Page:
Over the last century, it has been found that the consumption of raw materials grew at a rate that was twice the increase in the global population.
Ponder this for a moment and you will see that a bleak scenario emerges.
The manufacturers of today do not have a system in place to recycle the ‘waste’ that is generated by buyers as they dispose of what doesn’t work and upgrade technology, like smart devices and kitchen appliances, at will.
All in all, we are eating into the resources available to us much faster than we can replenish their reserves. Eventually, a time will come when this unsustainable mode of operation will collapse, pushing the economy into a slump that may take a lot longer than the past recessions to recover.
The G7 Summit & The Concept of Circular Economy:
The G7 is pre-emptive action. It deals with economic emergencies. The G7 countries of U.S., Canada, France, Germany, Italy, Japan and the U.K. have unanimously agreed that the problem of manufacturing waste is no longer confined to negatively impacting the environment. Yes, the landfills, overflowing with materials that can’t biodegrade and thus leach toxic elements into the ground, are a cause for concern. But more than this desecration of nature and the threat of pollution is the imminent concern around dwindling supplies. Reduce-Reuse-Recycle is no longer a high school mantra. It is the only approach that can help the global economy and marketplace stay functional.
The living world has a cyclical operating system. The waste of one species becomes the nutrients of another, and ultimately every single organism is returned to the soil nourishing trees which go on to feed countless others. There is no danger of over exploiting what is available. This cyclic model, in fact, contributes to growth.
The G7 countries are vocal supporters of the Circular Economy – an economy in which buyers become renters. It starts with manufacturers educating potential clients about the pitfalls of the use and dispose linear model of consumption. When a piece of equipment serves its purpose, it is sent back to the brand that created it. There might be incentives like credit points built around the willingness to participate in this return. Johnson Controls, as a company, has succeeded in this regard since 99% of its car batteries are given back by its patrons.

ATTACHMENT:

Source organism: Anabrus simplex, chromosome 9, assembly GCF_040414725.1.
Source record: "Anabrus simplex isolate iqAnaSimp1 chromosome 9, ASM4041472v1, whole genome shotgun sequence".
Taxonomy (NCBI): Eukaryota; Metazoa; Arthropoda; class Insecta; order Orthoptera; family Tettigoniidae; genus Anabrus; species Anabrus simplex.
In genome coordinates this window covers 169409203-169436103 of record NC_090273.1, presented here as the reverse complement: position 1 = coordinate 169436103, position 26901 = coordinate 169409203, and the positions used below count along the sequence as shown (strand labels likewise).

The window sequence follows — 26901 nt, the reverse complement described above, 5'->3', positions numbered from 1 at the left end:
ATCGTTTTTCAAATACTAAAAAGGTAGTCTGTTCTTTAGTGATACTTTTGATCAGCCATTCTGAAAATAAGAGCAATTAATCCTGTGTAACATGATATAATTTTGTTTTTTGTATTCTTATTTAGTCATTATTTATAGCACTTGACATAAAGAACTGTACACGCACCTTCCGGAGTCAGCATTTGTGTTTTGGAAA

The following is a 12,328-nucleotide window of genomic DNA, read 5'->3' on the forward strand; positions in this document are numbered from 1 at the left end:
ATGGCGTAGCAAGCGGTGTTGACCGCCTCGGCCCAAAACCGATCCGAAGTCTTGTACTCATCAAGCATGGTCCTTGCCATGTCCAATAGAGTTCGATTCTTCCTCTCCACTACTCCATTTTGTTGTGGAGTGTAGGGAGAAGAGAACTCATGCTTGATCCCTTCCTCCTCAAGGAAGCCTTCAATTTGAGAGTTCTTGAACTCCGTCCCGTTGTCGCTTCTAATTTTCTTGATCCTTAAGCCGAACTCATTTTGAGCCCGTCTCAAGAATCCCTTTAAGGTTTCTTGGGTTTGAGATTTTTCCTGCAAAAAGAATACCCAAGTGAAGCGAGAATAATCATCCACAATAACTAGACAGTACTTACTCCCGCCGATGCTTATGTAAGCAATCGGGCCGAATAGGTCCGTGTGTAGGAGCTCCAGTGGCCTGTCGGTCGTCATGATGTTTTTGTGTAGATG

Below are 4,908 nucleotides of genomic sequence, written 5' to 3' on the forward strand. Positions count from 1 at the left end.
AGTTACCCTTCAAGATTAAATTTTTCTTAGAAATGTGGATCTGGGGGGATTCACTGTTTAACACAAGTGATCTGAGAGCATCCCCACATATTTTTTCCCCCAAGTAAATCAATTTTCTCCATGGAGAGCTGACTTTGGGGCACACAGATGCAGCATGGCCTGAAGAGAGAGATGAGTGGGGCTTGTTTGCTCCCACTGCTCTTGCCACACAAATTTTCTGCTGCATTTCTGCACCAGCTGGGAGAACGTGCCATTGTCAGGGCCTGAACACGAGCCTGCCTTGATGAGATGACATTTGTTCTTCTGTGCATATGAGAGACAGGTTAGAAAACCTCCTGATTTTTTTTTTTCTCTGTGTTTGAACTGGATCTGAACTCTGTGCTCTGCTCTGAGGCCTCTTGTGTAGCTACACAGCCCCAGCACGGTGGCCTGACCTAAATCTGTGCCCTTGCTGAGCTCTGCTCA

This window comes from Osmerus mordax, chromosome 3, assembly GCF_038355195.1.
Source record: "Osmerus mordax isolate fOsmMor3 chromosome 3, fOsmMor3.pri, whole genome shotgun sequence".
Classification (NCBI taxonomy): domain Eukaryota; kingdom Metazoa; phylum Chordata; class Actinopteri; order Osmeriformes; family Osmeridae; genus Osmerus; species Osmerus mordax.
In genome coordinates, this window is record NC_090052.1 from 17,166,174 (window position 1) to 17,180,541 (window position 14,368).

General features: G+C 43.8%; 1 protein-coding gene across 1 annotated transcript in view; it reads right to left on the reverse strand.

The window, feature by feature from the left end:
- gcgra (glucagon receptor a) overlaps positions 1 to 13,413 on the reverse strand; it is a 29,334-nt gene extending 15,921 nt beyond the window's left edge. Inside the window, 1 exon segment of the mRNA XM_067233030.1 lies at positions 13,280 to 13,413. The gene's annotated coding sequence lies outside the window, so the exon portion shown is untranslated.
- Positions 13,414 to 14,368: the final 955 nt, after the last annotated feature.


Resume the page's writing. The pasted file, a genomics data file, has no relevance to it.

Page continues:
The next shift is more intrinsic and involves choosing and using components in manufacturing that retain their basic properties even if the item they are a part of is dismantled. Thus, screws and nuts go on to serve other products that are being churned out by the brand, biodegradables like cardboard find their way back into nature and parts that are not of use to the parent company are sold to other industries via the Materials Marketplace Database.
The Benefits of a Circular Economy and Gage’s Role in It:
A Circular Economy is an elegant and efficient solution:
– The buyers participate in recycling and by doing their part in reducing the money spent by manufacturers on raw material they help drive down the cost of the new goods they purchase.
– Manufacturers not only recover a portion of the feed that goes into crafting each product for re-utilization, but they also sell what they can’t use to others who benefit from the scraps.
– Nature and the planet are the biggest winners. Strategic reuse curbs greenhouse gas emissions and the vast load on limited resources is lightened.
Gage Products Company is a visionary company that stays one step ahead of our peers. We are one of the few conscious suppliers who make an effort to embrace the principles of a Circular Economy. We reclaim solvent materials from the automobile giants we serve and filter what we obtain for sale in the market, reducing our waste and consumption footprint substantially. In need of our products or interested in contributing to a Circular Economy? Contact us today.